Hura was introduced to our materia medica by Dr. Benoit Jules Mure (1809-1858), a French homeopath who studied with Hahnemann in Paris.  Mure was credited with introducing homeopathy to Brazil, as well as Egypt, Sudan and Malta.  Mure spent 7 years in Brazil between 1840 and 1847, and introduced 38 remedies in his 1849 collection of Brazilian provings, translated in 1853 by Charles Hemple as 'Provings of the Principal Animal and Vegetable Poisons of the Brazilian Empire'

  • Hura wood or Possumwood (Rakuda)

  • Mure Benoît Jules HURA

  • In Botanical classification Hura is a Rosid in the Order -  Malpighiales and Family -  Euphorbiacceae, commonly referred to as The Spurge Family, Genus - Euphorbia

  • Spurge comes from Middle English espurge - to purge.  Many plants in this family are used as purgatives. 


You will find information by the following homeopathic authors who all appear to  pull their data directly from the proving and toxicologic reports reported in Mure and in Allen.

  • (Allen, Blackie, Boericke, Bradford, Clarke, Farrington, Grandgeorge, Gupta, Hansen, Lilienthal, Master, Murphy, Neesgaard, O'Conner, Paul, Pulford, Samuel, Sankaran, Schroyens, Siverman, Tyler, Varma and Vermeulen.  As well as a number of homeopathic journals: Homeopathic Links, Homeopathic Recorder, Int'l Hahnemannian Assoc., and The Pacific Coast Journal of Homeopathy.)
  • Material of substance is found only in Allen, Boericke and Clarke.

Notably there is no reference to Hura in:

  • Hughes, Hering, Kent's 'Lectures', Dunham, Farrington, Lippe, Boger, Phatak, van Woensel, Morrison's small remedy seminars (Vithoulkas), Nash or Roberts.



  • Kent did include Hura in 598 rubrics in 'Kent's Repertory', 102 rubrics listed under the Mind and Dreams chapters.
  • 'The Synthesis Repertory' expands the number of rubrics to 778, 167 rubrics under Mind and Dreams.
  • The 2003 'Complete Repertory' lists 1352 rubrics, with 189 under Minds and Dreams.


THE MYTH OF HURA FOR LEPROSY | Much has been made in our literature that Hura saw traditional use in the treatment of Leprosy, a disease deeply endemic in Brazil.  However all of this information comes from Mure's second hand report of a single case which reportedly benefited from the sap of this tree in botanical formulation, despite Mure's report that it was a singular event and despite that it was questionable at that.  A great many substances have been employed experimentally over the years in efforts to treat Leprosy, very few of these successfully.  Despite the frequent references in our north American homeopathic and eclectic medical literature, Hura was not commonly employed, and does not appear to be successful for this purpose.  This is a myth regarding the medicinal properties of Hura which we need to dispel if we wish to objectively investigate the properties of this remedy. 

  • Despite this we see inferences drawn in contemporary literature suggesting that a supposed
    relationship to Leprosy might offer us some understanding of the medicinal properties of Hura.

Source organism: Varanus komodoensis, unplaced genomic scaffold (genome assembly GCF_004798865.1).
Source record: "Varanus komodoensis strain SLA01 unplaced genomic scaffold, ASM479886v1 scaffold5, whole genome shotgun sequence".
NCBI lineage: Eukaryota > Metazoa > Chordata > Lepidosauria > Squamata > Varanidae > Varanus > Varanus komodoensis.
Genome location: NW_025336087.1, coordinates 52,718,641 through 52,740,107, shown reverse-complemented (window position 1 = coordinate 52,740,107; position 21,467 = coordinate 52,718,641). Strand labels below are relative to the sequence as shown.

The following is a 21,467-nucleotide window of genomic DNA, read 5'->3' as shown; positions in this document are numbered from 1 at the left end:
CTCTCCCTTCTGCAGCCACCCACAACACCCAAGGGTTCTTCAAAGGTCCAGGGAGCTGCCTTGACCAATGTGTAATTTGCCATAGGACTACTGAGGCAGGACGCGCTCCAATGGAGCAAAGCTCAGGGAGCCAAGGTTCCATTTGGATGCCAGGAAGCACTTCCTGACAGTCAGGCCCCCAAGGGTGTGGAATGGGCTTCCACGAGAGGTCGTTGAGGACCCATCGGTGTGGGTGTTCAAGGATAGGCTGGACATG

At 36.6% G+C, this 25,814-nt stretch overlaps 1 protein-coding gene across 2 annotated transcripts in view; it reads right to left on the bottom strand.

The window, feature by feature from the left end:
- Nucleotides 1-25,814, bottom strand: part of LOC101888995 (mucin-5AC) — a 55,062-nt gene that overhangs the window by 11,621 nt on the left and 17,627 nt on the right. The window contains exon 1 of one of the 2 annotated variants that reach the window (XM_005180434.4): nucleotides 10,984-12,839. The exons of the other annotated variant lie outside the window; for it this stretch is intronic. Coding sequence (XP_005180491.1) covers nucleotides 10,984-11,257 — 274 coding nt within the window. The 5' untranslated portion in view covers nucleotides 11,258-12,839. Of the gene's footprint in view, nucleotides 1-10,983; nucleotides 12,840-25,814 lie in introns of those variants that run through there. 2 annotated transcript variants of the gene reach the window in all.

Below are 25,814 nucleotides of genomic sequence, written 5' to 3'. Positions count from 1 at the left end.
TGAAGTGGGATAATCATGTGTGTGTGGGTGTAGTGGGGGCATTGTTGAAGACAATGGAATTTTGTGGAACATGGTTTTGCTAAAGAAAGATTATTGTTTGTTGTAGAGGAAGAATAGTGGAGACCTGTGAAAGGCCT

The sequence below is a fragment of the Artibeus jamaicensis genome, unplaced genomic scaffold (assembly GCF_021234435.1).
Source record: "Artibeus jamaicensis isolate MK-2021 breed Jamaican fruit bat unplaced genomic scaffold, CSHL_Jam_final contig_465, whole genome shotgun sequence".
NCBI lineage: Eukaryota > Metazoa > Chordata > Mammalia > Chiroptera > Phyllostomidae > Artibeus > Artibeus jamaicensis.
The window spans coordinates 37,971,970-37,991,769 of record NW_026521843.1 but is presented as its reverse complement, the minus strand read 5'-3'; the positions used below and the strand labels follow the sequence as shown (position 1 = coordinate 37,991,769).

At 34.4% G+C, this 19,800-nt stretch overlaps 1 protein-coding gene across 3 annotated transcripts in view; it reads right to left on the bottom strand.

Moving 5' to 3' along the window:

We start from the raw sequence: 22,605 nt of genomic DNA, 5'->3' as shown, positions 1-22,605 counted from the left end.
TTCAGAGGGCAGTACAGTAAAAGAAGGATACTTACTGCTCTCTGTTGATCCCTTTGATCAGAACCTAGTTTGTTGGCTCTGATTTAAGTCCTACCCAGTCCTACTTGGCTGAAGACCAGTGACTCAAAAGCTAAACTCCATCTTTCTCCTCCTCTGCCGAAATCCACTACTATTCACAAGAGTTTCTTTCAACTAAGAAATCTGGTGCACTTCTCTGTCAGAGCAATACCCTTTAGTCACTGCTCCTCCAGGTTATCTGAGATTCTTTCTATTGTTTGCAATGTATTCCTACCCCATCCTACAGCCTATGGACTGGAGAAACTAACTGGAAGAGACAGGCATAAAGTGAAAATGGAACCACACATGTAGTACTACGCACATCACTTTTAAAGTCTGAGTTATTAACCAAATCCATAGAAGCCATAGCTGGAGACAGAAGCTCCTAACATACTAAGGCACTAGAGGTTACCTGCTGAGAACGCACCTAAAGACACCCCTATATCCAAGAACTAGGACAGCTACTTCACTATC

• In case discussions offered in "Links" 1996, "A young woman's long way home A case of Hura brasiliensis"  by Andrea Schiesbuhl, Austria

  • "Links" 1998 An Insight Into Plants Vol. I page 263, by Rajan Sankaran

  • Hura Case "An unwanted Child" by Deborah Collins

  • "Simillimum" 1995 by Shandor Weiss





Perhaps it is time for a reproving of hura?

I think you have misunderstood the connection between Leprosy and Hura in modern homoeopathic understanding. It is the MIASM of Leprosy the remedy is connected to, not the disease itself. Hura is in fact one of the main remedies of this miasm, because of the symptoms (primarily mental and emotional) it produces. Someone with the miasm does not have to have, or have had, the disease connected to it. They simply must have the pattern of the disease.

A patient with Leprosy may experience the feelings in a common way, since those with the disease are actually treated this way in many communities. This would make such feelings inappropriate for choosing the remedy. In a Hura patient WITH leprosy, these natural feelings would be exaggerated far beyond what you might expect.

Adding some interesting information about "leprosy" and not "hura" in relationship to animals and transmission.

Some British red squirrels were found to carry the bacterium Mycobacterium leprae after scientists tested DNA on more than 100 road kill specimens. There is less contact with these shy animals since the time when Europeans used to trap red squirrels for meat and fur. Nine other squirrels gathered in Ireland and Scotland were found to harbor Mycobacterium lepromatosis, a more dangerous form of leprosy discovered in 2008 and previously known to infect only humans in Mexico and the Caribbean.

The bacteria that cause leprosy can survive for months inside amoebae that are common in water and soil, and even in human eyes and noses, say scientists at Colorado State University. We wonder why the number of new leprosy cases around the world not decrease even though thousands of victims are now on drugs that make them less infectious and eventually will cure them? There are about 200,000 new infections each year in Brazil, India, Angola, Madagascar, Myanmar, Indonesia, the Philippines and a few other countries.

Leprosy is caused by Mycobacterium leprae, slow-growing bacteria related to tuberculosis that target nerve cells beneath the skin. They cannot be cultured in the laboratory, and exactly how they infect is unclear. Because leprosy spreads in families and among people in prolonged contact, researchers have long assumed that it always moves between human hosts. “But we do get novel cases that don’t seem to be related to others," said William H. Wheat, a microbiologist at Colorado State University and one of the study’s authors. M. leprae are engulfed by five kinds of common amoebae, including some that can live in mucus and eye fluids and can resist being digested. When the amoebae form cysts to avoid drying out, the study found, the bacteria can survive inside them for months and then still infect laboratory mice. That, Dr. Wheat said, may explain how the bacteria persist and turn up even where no infected humans are found.